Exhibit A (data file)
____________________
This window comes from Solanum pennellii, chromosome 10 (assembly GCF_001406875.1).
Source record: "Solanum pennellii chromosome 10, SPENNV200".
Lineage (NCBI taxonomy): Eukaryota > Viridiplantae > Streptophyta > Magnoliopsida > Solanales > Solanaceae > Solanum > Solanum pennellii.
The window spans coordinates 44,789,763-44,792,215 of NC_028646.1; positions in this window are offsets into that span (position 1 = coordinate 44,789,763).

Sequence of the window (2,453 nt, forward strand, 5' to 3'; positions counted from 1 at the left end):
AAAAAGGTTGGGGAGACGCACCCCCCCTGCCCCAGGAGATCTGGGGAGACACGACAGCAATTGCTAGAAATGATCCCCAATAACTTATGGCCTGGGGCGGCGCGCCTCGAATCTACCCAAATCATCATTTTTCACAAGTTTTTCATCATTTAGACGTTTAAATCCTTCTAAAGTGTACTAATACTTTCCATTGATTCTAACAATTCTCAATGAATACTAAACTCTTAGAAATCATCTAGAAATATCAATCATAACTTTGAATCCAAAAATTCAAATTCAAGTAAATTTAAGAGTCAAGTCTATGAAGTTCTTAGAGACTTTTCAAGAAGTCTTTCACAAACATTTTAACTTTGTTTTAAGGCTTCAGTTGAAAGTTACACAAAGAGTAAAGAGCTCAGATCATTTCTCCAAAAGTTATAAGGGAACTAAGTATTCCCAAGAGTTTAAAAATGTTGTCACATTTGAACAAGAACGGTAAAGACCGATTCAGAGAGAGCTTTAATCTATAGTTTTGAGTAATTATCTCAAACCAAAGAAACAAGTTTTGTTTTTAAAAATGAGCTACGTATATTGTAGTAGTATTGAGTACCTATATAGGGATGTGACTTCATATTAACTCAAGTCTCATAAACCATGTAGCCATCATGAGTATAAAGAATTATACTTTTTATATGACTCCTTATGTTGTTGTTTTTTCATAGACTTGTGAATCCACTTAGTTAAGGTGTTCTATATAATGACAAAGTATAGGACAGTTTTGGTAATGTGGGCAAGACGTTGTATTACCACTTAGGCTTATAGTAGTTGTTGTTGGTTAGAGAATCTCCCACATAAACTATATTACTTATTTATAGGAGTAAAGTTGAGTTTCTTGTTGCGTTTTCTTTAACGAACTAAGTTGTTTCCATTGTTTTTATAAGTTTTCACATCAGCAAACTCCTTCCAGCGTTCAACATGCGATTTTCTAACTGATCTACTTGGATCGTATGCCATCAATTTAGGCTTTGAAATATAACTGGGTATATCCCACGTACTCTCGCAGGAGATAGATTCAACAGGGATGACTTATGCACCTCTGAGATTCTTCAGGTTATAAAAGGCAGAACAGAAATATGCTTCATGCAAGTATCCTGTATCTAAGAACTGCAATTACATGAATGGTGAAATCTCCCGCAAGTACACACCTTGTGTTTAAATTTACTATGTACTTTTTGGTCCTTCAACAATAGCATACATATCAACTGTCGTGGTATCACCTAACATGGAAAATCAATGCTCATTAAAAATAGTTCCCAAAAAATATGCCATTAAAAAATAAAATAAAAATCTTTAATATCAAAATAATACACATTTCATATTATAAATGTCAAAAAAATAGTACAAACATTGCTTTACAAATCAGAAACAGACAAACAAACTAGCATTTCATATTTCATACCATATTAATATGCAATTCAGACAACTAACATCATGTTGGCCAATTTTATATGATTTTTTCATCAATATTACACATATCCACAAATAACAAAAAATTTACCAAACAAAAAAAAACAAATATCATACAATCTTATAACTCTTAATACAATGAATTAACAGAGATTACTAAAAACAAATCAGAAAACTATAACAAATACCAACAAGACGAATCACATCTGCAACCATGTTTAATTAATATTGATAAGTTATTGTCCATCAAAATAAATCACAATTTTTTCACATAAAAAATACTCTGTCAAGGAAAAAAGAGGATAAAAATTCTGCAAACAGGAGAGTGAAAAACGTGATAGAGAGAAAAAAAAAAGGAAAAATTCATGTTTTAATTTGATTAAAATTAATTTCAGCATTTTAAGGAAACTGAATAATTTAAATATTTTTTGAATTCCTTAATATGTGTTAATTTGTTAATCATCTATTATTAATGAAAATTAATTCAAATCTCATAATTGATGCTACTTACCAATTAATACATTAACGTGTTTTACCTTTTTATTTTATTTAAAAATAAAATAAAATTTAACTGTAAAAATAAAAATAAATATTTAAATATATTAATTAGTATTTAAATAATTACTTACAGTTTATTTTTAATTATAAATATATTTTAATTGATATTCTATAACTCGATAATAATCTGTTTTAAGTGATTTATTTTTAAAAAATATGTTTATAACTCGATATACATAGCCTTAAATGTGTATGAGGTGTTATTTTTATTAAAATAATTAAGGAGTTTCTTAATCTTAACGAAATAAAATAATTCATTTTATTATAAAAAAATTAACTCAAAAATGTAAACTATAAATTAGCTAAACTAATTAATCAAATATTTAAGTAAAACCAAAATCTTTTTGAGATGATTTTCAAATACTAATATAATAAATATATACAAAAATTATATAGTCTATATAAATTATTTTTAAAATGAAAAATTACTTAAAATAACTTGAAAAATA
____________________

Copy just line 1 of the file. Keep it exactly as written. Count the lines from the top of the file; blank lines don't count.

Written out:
This window comes from Solanum pennellii, chromosome 10 (assembly GCF_001406875.1).